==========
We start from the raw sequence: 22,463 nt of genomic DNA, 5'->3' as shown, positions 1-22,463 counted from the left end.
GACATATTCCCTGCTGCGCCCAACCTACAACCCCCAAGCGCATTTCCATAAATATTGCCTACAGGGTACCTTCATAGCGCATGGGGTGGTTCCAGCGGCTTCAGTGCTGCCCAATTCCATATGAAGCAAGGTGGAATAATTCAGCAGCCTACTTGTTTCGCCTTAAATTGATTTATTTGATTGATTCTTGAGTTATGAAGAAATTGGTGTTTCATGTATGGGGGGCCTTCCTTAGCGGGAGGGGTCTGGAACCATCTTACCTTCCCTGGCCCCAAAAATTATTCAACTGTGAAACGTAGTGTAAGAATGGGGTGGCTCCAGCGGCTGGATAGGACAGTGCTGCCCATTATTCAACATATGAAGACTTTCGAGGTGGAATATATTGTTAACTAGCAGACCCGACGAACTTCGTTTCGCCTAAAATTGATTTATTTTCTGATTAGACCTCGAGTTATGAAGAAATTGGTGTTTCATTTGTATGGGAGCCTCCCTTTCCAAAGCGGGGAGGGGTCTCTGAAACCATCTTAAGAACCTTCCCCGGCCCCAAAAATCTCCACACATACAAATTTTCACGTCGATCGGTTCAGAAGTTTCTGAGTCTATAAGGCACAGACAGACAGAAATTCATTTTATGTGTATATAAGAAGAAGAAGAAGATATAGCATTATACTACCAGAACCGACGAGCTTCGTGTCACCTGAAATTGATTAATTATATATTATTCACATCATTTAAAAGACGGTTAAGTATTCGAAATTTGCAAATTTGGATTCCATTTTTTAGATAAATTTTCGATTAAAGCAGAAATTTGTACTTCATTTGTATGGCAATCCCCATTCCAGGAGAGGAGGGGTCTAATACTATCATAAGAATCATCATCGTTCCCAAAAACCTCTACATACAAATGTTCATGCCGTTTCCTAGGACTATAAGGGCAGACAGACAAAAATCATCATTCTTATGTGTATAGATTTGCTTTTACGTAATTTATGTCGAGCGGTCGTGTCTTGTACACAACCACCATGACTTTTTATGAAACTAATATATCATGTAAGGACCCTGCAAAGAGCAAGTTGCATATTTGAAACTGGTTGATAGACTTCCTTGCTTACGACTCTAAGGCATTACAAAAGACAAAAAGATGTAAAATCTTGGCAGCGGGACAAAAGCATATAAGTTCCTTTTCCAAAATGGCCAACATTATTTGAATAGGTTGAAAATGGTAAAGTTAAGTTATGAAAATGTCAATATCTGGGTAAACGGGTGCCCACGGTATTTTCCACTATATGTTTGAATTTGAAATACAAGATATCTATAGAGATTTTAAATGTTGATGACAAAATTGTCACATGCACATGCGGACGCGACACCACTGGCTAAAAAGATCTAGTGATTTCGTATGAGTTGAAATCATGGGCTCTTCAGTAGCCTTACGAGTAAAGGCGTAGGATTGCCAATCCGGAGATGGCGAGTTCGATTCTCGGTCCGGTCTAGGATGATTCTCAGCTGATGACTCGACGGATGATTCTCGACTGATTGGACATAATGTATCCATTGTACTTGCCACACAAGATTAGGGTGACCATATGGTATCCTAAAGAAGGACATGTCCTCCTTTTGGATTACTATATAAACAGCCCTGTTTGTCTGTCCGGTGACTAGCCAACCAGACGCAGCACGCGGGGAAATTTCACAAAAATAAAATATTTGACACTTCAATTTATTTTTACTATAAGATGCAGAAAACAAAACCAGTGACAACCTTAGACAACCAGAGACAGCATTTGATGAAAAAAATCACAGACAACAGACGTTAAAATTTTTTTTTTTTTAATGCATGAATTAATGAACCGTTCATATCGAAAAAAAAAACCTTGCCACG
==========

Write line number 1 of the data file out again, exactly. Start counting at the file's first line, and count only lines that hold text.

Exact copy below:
We start from the raw sequence: 22,463 nt of genomic DNA, 5'->3' as shown, positions 1-22,463 counted from the left end.